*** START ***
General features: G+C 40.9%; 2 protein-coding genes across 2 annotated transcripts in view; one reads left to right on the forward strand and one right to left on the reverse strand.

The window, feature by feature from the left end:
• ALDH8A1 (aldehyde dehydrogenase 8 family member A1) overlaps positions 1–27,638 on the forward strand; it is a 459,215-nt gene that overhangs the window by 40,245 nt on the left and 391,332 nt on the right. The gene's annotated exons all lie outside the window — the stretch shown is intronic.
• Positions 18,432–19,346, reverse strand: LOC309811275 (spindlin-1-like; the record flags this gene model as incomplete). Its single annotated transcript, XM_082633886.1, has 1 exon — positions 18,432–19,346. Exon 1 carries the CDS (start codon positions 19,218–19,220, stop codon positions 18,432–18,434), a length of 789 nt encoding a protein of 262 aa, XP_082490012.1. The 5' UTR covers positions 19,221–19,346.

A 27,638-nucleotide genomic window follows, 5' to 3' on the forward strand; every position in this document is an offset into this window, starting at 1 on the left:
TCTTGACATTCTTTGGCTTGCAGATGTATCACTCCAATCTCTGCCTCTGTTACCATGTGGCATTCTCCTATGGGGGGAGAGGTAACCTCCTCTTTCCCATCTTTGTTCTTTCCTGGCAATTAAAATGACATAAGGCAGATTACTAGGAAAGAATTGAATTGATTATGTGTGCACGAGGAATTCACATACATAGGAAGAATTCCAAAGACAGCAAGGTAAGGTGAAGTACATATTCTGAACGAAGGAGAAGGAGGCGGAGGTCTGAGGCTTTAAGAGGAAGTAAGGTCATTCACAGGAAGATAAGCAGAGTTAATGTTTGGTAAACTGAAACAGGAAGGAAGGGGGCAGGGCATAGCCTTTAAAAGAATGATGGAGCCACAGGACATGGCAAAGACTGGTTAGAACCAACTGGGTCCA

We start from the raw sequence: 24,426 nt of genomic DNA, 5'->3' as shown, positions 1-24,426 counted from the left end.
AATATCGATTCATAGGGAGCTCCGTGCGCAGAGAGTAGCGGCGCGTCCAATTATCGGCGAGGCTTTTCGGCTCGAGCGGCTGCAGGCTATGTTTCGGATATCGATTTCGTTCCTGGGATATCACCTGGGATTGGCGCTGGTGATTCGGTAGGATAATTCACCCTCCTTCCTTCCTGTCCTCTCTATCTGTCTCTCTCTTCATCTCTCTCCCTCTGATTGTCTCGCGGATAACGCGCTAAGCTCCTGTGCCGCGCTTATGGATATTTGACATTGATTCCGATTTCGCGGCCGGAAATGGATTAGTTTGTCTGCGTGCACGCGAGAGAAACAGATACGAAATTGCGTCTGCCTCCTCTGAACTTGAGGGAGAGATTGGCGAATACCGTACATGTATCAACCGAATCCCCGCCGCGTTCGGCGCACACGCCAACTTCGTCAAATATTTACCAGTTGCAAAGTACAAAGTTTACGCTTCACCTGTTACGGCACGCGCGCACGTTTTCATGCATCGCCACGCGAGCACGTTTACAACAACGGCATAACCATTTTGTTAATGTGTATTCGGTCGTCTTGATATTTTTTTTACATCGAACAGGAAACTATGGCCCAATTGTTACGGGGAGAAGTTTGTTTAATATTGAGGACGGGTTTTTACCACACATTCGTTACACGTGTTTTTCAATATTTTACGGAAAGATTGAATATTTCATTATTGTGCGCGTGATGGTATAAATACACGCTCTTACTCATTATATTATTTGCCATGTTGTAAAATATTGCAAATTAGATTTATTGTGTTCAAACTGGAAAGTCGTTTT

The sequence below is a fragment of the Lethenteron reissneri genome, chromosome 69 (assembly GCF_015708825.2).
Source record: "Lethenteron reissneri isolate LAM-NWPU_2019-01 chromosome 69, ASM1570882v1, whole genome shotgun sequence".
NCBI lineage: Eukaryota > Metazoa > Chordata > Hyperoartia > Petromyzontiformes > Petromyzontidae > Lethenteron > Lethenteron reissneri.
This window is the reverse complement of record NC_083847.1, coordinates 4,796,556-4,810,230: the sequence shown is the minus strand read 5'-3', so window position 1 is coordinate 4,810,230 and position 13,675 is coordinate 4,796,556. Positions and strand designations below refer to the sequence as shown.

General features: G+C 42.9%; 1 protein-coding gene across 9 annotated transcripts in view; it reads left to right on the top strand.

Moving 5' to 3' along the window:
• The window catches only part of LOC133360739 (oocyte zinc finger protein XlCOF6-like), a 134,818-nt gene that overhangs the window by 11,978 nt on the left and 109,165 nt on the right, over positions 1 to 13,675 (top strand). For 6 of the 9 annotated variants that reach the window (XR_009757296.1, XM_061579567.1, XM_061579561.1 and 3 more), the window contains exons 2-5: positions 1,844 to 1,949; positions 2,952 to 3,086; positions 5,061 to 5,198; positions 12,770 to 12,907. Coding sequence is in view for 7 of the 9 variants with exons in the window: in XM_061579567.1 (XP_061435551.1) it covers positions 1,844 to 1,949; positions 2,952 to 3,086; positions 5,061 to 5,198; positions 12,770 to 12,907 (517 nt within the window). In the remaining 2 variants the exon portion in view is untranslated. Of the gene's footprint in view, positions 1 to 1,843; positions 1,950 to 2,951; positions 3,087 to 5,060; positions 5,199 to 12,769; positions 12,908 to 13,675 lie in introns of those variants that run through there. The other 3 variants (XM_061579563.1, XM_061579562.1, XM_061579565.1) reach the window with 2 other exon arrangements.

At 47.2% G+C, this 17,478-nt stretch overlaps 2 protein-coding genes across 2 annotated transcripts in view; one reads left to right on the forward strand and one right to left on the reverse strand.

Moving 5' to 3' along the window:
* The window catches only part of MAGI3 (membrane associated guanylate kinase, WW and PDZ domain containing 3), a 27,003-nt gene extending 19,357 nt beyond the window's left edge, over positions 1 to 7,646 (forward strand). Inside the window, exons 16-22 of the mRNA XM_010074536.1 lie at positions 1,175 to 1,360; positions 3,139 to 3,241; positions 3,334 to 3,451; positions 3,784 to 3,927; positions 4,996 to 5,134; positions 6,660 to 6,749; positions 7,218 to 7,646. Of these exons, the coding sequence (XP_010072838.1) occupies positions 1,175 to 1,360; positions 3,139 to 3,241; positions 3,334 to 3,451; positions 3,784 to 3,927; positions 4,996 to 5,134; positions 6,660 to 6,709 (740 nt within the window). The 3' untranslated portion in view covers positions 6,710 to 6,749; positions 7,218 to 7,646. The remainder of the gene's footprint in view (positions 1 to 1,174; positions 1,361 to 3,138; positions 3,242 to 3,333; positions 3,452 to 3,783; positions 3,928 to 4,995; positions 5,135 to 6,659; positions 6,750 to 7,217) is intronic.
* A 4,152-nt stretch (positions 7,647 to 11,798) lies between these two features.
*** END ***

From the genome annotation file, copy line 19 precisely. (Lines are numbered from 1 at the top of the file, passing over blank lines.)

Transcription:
* A 4,152-nt stretch (positions 7,647 to 11,798) lies between these two features.